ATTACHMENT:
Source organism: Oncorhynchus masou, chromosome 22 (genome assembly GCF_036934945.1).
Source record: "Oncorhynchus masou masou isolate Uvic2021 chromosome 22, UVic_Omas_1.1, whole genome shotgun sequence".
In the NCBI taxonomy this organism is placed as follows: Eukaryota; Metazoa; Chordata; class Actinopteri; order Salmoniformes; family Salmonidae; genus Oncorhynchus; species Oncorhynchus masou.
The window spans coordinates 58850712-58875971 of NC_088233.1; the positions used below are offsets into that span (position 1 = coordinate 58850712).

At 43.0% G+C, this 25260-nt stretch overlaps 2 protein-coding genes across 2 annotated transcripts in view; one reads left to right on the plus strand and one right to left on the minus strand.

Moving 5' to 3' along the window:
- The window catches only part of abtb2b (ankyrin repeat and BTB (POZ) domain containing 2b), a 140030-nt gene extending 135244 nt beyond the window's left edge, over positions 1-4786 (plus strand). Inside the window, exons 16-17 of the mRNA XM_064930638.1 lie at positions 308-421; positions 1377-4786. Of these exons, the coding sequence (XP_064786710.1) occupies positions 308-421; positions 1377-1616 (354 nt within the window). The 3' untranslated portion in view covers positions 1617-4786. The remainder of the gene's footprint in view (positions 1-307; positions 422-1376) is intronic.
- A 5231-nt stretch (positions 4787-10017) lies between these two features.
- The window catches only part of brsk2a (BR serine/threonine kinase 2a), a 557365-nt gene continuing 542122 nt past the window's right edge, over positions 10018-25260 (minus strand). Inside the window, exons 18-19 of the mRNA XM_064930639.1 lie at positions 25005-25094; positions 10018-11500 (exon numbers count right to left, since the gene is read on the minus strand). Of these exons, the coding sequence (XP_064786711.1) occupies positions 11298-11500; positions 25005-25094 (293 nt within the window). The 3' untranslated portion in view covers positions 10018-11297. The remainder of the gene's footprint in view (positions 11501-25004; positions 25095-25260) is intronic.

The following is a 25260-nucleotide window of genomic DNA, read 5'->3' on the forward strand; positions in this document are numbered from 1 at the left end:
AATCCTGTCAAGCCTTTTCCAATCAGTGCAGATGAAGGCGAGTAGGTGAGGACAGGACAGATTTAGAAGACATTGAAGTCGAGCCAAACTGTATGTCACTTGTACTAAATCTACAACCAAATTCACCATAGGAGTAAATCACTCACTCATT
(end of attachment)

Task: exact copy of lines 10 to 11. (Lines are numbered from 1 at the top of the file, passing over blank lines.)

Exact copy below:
The following is a 25260-nucleotide window of genomic DNA, read 5'->3' on the forward strand; positions in this document are numbered from 1 at the left end:
AATCCTGTCAAGCCTTTTCCAATCAGTGCAGATGAAGGCGAGTAGGTGAGGACAGGACAGATTTAGAAGACATTGAAGTCGAGCCAAACTGTATGTCACTTGTACTAAATCTACAACCAAATTCACCATAGGAGTAAATCACTCACTCATT